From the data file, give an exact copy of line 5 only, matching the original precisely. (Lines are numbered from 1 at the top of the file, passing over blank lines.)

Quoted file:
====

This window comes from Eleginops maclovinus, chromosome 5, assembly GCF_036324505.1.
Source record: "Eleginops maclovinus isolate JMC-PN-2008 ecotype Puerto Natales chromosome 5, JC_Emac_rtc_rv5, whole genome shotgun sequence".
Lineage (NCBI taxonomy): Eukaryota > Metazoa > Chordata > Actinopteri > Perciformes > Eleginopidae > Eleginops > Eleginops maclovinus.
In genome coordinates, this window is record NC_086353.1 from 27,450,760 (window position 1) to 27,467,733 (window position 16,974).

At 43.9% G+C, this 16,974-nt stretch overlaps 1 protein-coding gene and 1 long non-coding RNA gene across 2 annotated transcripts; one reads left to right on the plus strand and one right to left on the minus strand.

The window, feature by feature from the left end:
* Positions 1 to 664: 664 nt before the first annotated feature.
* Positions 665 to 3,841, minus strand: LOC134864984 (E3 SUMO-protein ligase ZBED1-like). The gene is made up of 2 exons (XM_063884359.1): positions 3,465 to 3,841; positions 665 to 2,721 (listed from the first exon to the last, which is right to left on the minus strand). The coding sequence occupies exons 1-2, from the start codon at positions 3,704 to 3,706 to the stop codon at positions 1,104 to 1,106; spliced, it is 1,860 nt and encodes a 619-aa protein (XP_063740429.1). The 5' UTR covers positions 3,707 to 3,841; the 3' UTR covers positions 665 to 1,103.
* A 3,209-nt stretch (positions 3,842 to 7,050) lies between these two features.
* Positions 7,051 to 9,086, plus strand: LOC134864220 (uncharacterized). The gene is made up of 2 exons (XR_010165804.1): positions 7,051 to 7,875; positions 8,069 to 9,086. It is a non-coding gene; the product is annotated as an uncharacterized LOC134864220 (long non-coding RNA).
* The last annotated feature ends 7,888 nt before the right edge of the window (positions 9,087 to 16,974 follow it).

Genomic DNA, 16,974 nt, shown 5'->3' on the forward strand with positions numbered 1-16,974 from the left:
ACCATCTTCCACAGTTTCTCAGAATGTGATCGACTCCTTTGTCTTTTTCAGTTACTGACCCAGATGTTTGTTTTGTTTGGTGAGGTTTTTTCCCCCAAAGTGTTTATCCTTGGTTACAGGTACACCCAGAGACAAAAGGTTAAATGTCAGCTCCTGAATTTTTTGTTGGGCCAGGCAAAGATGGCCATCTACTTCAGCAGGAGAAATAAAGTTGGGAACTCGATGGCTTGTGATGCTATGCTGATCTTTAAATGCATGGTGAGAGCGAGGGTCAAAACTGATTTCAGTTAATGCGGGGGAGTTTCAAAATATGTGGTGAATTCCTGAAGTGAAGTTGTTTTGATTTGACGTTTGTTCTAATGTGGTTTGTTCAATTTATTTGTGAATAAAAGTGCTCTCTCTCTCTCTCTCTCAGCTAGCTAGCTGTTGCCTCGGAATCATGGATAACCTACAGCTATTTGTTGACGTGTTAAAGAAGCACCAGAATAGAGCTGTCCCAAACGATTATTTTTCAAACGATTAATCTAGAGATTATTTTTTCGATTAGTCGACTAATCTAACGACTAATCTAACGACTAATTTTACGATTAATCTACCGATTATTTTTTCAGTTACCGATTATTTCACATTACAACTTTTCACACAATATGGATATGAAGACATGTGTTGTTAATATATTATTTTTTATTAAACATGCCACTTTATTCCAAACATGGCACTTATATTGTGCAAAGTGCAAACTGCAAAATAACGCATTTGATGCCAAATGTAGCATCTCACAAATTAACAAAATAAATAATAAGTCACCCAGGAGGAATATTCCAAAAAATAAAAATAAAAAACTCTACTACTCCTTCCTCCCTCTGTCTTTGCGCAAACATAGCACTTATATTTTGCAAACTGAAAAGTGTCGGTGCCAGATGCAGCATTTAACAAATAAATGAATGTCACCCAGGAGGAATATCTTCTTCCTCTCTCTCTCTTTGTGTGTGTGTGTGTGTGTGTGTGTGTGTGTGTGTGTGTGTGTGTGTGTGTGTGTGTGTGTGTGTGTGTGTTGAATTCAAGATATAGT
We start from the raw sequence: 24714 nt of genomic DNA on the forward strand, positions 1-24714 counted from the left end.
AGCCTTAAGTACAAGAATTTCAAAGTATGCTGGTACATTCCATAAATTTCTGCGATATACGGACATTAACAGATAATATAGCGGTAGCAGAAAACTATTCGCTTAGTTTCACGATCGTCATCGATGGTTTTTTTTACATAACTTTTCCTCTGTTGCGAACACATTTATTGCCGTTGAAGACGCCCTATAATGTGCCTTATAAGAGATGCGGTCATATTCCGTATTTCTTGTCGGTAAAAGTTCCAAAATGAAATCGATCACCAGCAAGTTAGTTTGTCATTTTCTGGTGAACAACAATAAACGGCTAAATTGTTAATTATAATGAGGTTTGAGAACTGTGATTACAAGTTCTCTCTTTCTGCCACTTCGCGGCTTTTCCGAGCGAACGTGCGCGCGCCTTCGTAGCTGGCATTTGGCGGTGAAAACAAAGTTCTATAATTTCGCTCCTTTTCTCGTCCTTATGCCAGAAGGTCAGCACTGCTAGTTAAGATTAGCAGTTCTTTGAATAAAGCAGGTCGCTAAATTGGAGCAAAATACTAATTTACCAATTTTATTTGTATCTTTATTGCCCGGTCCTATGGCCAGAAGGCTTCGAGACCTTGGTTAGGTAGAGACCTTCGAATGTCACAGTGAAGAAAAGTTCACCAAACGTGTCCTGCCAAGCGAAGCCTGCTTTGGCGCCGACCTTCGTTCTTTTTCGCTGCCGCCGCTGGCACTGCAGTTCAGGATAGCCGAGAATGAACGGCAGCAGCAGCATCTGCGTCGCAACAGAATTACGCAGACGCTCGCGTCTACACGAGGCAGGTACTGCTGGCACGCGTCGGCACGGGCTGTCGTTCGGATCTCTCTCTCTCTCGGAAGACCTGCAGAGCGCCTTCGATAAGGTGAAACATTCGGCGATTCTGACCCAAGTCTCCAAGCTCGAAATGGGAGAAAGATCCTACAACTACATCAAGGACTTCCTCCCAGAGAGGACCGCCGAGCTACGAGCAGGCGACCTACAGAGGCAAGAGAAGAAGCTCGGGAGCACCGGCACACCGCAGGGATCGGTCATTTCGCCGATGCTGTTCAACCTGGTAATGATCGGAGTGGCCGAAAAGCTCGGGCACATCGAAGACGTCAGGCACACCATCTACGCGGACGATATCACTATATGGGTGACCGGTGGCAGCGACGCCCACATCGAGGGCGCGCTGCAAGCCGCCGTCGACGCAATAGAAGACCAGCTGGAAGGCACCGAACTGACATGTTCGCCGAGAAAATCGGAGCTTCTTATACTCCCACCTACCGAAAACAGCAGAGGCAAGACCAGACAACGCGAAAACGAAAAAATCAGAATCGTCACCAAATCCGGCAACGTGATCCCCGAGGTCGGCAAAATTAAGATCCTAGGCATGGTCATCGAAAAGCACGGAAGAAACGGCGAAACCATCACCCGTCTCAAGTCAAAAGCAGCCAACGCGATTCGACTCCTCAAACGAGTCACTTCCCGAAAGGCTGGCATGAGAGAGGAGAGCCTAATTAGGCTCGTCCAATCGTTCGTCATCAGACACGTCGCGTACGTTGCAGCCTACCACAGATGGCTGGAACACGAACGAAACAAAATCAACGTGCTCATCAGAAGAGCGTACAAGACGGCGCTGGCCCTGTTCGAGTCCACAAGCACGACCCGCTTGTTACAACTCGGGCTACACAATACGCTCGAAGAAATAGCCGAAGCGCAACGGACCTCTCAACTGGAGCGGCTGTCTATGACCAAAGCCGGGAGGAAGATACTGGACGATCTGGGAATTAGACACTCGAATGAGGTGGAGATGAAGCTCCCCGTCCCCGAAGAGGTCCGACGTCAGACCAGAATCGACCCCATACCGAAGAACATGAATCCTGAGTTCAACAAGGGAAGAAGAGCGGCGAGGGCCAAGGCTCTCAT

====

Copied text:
At 43.9% G+C, this 16,974-nt stretch overlaps 1 protein-coding gene and 1 long non-coding RNA gene across 2 annotated transcripts; one reads left to right on the plus strand and one right to left on the minus strand.